“The big difference is the latitude and available information within the image,” he adds. “This is fantastic but at the same time care needs to be taken to ensure you retain an image that works.”

Narduzzo also warns about overdoing the grade. “You still want a piece that flows and doesn’t shout out,” he says. “Also, extra detail is great but sometimes not what you want. These are things that can be addressed. I think most programme makers still crave for the look of a 35mm frame and this can be achieved. Don’t end up with something eye popping but crude.”

Senior colourist at Molinare Chris Rogers is currently working on The Widow, a new HDR drama for ITV and Amazon: “The images are simply more striking and are a closer representation of how we perceive the world,” he says. “The additional dynamic range and gamut give us the opportunity to push images in new ways. This doesn’t mean that we will want to grade every scene to the limit, but it’s certainly nice to have the additional scope.

“There are some important considerations when approaching an HDR project,” he adds. “Some of the techniques that colourists have traditionally used to shape the look may only work well in SDR. For example, conventional ‘print emulation’ LUTs are problematic at best, so we now need to consider how to approach a grade that will translate easily and maintain the intent between various display colour spaces.”

Bolder colours
“Certain colours are bolder in the wider colour gamut,” says Encore senior colourist Tony D’Amore. “From a storytelling standpoint, there’s a much wider colour spectrum to work with. Cyan, blue and red will be bolder. If you’re going for a stylised look, those colours tend to be really striking and can evoke emotion. But that vibrancy doesn’t necessarily translate to SDR, which can be a challenge. It’s a reason to preview both versions as you go.”

Most recently D’Amore has graded Marvel’s Jessica Jones season two, Luke Cage season two, Iron Fist season two and Daredevil season three for Netflix in Dolby Vision. Additionally, he is currently mastering Legion season two for FX in HDR10.

Planning the grade
“When grading in HDR, I lay out a plan, starting with a custom wide colour gamut LUT for the specific camera/project,” continues D’Amore. “Next, I set a few looks in HDR then immediately preview them in SDR to ensure that I haven’t lost any potential highlight detail and to see if the look holds up. This approach is especially important with HDR10; with Dolby Vision, I do the HDR and SDR grades simultaneously. This is nice because it saves me a step and is easier on the eyes. Also, Dolby Vision currently allows highlight detail up to 4000 nits – four times that of HDR10. This is a variable that is crucial when balancing between shots. You will be surprised how much colour hides up in the highlights in Dolby Vision HDR.”

D’Amore says the Dolby Vision Content Mapping Unit (CMU), which applies the grading decisions as dynamic metadata, does a good job at previewing the SDR grade. “But it does require some HDR finessing to make sure both versions look perfect,” he says. “This is an important step to ensure that the look holds up in both HDR and SDR before committing to it. The goal is get as much latitude out of camera material as possible.”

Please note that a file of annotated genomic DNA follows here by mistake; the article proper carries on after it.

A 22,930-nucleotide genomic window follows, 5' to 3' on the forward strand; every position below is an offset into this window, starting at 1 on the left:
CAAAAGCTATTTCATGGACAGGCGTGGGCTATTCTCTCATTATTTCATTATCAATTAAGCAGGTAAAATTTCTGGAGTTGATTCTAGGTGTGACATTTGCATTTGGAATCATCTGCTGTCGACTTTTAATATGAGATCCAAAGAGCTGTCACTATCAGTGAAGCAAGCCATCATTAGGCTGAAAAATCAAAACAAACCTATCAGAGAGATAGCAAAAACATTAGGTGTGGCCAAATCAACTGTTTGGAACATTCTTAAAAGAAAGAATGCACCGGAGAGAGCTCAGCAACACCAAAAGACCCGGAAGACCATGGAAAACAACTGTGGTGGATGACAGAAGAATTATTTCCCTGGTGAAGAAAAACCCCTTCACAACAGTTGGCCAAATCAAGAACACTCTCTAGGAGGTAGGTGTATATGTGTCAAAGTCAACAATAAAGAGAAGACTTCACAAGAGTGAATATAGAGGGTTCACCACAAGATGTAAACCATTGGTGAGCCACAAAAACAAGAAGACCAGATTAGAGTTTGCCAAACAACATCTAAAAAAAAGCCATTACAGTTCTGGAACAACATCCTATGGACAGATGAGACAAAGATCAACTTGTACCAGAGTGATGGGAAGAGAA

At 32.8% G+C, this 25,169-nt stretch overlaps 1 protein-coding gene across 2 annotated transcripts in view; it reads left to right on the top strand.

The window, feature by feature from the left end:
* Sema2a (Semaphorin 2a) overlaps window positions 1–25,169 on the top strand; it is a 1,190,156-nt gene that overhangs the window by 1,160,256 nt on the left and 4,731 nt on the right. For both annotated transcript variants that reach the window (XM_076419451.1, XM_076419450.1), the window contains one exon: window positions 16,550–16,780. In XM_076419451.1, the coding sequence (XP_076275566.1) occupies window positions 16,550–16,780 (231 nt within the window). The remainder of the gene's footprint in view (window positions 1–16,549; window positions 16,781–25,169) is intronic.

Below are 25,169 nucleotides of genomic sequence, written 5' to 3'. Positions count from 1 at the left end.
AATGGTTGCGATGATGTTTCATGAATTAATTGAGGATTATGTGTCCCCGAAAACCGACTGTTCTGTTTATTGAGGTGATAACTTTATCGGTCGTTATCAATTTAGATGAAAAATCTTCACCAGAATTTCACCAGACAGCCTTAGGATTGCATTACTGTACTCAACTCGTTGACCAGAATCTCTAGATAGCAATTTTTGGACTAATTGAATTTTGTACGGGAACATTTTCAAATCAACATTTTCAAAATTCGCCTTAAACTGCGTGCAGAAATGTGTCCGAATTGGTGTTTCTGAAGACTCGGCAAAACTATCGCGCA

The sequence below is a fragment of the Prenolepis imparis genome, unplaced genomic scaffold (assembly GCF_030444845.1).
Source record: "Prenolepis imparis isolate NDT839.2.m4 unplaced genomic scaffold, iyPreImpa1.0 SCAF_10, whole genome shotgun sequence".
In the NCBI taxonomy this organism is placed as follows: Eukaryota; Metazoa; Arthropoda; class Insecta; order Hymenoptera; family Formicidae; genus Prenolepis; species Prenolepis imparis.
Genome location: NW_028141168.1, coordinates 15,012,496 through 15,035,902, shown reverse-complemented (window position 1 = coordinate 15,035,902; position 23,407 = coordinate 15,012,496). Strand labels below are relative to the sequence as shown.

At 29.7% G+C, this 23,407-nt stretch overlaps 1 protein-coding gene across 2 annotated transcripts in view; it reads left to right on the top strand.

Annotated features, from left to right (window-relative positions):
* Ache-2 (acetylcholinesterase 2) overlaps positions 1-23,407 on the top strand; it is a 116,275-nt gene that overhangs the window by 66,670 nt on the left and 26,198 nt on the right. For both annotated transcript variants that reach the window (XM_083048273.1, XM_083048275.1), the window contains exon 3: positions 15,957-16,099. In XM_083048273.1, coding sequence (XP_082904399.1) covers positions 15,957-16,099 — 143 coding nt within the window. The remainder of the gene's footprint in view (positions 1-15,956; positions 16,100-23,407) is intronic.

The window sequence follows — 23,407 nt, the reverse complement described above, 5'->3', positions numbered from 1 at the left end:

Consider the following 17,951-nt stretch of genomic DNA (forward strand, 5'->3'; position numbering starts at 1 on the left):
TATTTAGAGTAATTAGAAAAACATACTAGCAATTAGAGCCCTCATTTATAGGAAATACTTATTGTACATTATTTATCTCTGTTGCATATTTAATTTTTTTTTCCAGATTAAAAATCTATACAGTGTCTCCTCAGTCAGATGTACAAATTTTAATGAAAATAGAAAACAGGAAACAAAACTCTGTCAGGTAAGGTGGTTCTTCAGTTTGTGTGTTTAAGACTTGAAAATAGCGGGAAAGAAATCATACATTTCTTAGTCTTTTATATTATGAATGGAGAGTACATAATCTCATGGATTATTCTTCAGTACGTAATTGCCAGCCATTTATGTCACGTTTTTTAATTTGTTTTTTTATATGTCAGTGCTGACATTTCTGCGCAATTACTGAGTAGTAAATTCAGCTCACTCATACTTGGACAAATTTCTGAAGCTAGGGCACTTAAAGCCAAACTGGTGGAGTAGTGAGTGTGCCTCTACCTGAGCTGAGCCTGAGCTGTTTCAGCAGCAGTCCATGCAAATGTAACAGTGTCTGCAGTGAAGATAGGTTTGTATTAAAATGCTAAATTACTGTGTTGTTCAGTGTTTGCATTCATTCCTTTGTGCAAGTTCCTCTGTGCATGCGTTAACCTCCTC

Technicolor’s Louise Stevenson also stresses the importance of taking time with this SDR ‘trim’ during Dolby Vision grading. “This version will be seen by a large percentage of the audience, so it is essential to take care with this pass to make sure all of the creative team are satisfied with the results,” she says. “It can take time to ‘tune-in’ to the lower contrast look of the SDR version when everyone has been used to the HDR grade, especially if the HDR version has been pushed creatively, so it is important to manage clients’ expectations of what can be achieved in SDR. For HDR10, we typically do the SDR version first and then do a separate 1000 nit pass.”

“It is essential that the post house is geared for this new format [HDR], it needs great care and attention to ensure a smooth post experience,” says Vince Narduzzo. “I am pleased to be in on the ground floor as it’s an amazing advance, I would say bigger than the transition from SD to HD; this is actually giving better pixels not just more.”

Posted 17 August 2018 by Michael Burns

Live and Kicking: The Outside Broadcast Report

Major technical changes such as UHD, HDR and IP are driving big changes in the outside broadcast market. Michael Burns reports

The UK’s outside broadcast firms tend to work in two-year cycles – odd years are busy, while even years are manically busy. In 2018, then, the OB sector is as frenetic as an anthill.
The technology suppliers are pushing for higher resolutions, as well as HDR, while IP continues to be touted as a panacea for signal transport pressures, but from talking to OB companies, it appears demand is still lagging behind the curve. However, many see 2018 as being a watershed year, particularly when universal standards such as SMPTE-2110 are adopted.

On the playing field
The OB sector isn’t in quite as much flux as in the past. “The market remains solid and stable after several years of consolidation,” says Richard Yeowart, MD of Arena Television. “Investment remains key for any company. You can’t sweat your assets forever and when you have a fleet as large as ours, you need to be rolling out several new trucks every year. Membership of the OB club will set you back about £5m per large UHD-IP truck and there is little point in not going UHD and IP if you want to make your money back.”

Mike Ransome, CEO at Presteigne Broadcast Hire, says spending is tight with everyone. “OB remains an expensive business and everyone is doing what they can to trim the cost.”

An interesting direction of travel seems to be towards what’s referred to as simplified production, represented in some OB companies’ kit list by the Vibox from Simply Live. This ‘OB-in a box’ can control up to 12 cameras and offers a video switcher, audio mixer, graphics, slow motion and replay/highlights via a touchscreen control interface.